Tuesday, October 22, 2013

The Unique Stone House at No. 108 Waverly Place

When Thomas R. Mercein, president of the New York Equitable Fire Insurance Company, commissioned the construction of nine rowhouses along Waverly Place in 1826, Greenwich Village was north of the established city.  Washington Square, nearby, was still a potter’s field and that same year Mayor Philip Hone came up with the idea to renovate the square into a military parade ground.  It would be two years before bachelor George P. Rogers began construction of his fine brick country home on the north side of the square.

Mercein’s row of speculative houses was designed in the expected Federal style.  Three stories tall with dormered attics, they were handsome brick homes with paneled lintels. 

Among them was No. 108.  In the 1840s it was home to the Frederick Henry Wolcott family.  By now Washington Square was ringed with fashionable mansions and the Waverly Place block shared the respectability.   Wolcott was a partner with William G. Lambert, dealing in dry goods and acting as the New York agent for the cotton output of two of New England’s largest textile mills.

In December 1851 Wolcott, now 43 years old, announced his retirement, saying he now had “sufficient property to satisfy my desires.”  Before long Wolcott managed to settle his affairs and relocate his family to his country estate, Hurl Gate, on Long Island.

As the Civil War approached, the former Wolcott house became a boarding house, apparently solely for bachelors.  In 1860 Thomas Bond Raynolds, a student at Columbia College, was living here; as was Robert Augustus Stiles who had recently graduated from Yale.  Three years later Army surgeon C. Brueninghausen of the 119th Infantry listed No. 108 as his address.

Throughout the remainder of the century the house remained a respectable boarding house.  On November 22, 1891 The Sun advertised: “Waverly Place, 108, near Washington square—Select rooms, with board; American references required.”   It seems that the house continued to be run for upright bachelor tenants and in 1897 William John McAuliffe, a Second Lieutenant in the Infantry Section of the Officers’ Reserve Corps was living here.

The most celebrated resident of the boarding house was Richard Harding Davis.  Davis, who worked for The Sun at the time, was a journalist, author of fiction and drama, and was a war correspondent covering the Spanish American War.  The handsome writer is given credit for popularizing the disappearance of whiskers among men at the turn of the last century.

Journalist and author Richard Harding Davis lived at No. 108 Waverly Place prior to his marriage -- photograph Library of Congress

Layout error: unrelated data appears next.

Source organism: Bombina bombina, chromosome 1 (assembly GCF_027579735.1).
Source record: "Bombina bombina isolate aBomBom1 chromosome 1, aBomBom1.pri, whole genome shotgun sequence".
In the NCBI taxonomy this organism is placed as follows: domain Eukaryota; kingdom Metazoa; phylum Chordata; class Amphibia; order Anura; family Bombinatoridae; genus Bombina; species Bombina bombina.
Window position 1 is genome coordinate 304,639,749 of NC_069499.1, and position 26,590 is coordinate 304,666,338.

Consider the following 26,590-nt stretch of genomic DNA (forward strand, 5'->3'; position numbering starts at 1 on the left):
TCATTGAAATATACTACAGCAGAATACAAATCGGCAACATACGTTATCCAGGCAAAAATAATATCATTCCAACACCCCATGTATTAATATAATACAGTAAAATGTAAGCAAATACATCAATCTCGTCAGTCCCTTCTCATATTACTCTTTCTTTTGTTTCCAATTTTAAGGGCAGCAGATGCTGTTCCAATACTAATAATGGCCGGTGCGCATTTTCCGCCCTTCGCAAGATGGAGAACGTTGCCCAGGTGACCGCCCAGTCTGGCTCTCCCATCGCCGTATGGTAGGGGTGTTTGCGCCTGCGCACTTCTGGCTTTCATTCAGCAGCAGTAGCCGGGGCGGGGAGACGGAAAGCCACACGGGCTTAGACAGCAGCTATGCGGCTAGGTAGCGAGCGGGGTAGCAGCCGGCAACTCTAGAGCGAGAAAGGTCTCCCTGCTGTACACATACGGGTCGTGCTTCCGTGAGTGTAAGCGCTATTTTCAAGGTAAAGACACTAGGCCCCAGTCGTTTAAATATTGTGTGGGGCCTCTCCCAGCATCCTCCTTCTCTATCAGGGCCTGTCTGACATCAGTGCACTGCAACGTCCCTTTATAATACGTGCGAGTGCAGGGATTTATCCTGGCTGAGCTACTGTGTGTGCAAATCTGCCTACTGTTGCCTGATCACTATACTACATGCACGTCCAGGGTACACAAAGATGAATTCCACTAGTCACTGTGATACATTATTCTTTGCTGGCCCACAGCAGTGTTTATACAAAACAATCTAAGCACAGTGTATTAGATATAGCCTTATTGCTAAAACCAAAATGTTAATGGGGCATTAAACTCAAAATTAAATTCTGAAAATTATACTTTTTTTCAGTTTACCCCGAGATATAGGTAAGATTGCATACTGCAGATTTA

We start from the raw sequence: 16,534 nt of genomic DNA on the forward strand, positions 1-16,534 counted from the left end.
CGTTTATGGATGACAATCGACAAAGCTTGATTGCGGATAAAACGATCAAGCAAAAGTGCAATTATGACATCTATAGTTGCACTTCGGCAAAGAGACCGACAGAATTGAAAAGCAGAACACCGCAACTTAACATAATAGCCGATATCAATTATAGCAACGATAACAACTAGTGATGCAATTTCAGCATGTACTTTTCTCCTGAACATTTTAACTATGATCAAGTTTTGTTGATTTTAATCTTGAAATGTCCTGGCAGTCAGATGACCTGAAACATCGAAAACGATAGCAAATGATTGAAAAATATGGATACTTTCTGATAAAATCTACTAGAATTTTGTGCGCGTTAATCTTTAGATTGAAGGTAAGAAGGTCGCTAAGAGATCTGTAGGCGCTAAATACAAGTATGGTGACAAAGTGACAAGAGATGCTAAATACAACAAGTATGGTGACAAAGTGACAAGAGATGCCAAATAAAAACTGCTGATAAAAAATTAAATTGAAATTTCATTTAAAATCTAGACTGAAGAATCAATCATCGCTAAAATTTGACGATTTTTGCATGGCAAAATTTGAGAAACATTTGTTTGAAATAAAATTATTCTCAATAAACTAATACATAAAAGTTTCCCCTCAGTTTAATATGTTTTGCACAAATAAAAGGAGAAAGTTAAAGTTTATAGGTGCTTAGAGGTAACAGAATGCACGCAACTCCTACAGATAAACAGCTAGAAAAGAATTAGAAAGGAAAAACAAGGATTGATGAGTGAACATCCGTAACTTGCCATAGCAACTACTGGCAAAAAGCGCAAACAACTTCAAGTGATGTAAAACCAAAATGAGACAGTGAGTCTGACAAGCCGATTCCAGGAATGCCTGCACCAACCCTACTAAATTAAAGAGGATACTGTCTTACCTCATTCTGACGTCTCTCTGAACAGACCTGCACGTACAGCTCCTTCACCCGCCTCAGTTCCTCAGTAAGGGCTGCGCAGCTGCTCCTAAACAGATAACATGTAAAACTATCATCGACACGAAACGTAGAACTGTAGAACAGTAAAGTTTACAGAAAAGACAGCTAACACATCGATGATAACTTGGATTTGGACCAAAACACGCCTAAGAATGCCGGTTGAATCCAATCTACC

At the turn of the century the unmarried daughter of Dr. George Wilkes, Grace, lived alone in the elegant mansion at No. 16 Washington Square North.   The house had been purchased by her father around 1866.  The doctor moved his two daughters, his unmarried sister Ann, and his widowed sister Frances from their home on St. John’s Park.  One by one Grace’s relatives died, finally leaving her alone in the mansion.  A curator for the Metropolitan Museum of Art later said that she “lived solitary, like a Henry James heiress, in the Washington Square mansion.”

Many of the carriage houses and stables of Miss Wilkes’ immediate neighbors were located on MacDougal Alley, to the rear.  But by 1903 those buildings were being taken over by the new artist element in Greenwich Village which renovated the quaint structures into studios.  On June 26, 1903 The New York Times reported that “There is war in Macdougal Alley, for the sculptors there under the leadership of Bush-Brown have proposed that the name of the street be changed to Boticelli Court.”  The newspaper remarked that the old families of Washington Square (specifically mentioning Grace Wilkes) had fond memories of the stables.

“It is dear to them in the memory of the days when they visited the stables to talk with the coachmen and enjoy the freedom of life, where horses are the marvels of childhood, carriages splendid hiding places, and the lofts scenes of marvelous possibilities in the world of ‘lets pretend.’”

It was possibly the changes in MacDougal Alley that prompted Grace Wilkes to purchase No. 108 Waverly Place.  She commissioned architect Charles C. Haight to transform the old home into a carriage house and stable.  The resulting structure bore no resemblance to the old brick-faced Federal residence.  Haight gutted the house, installed carriage doors and a single entrance door, and faced the building with rough-cut stone.  Haight added a crenelated cornice that gave a castle-like feel to the utilitarian structure.  Above the street level were accommodations for Miss Wilkes’ driver or stable boys.

Charles Haight replaced the brick with rough-cut stone and transformed the Federal house into a medieval fantasy.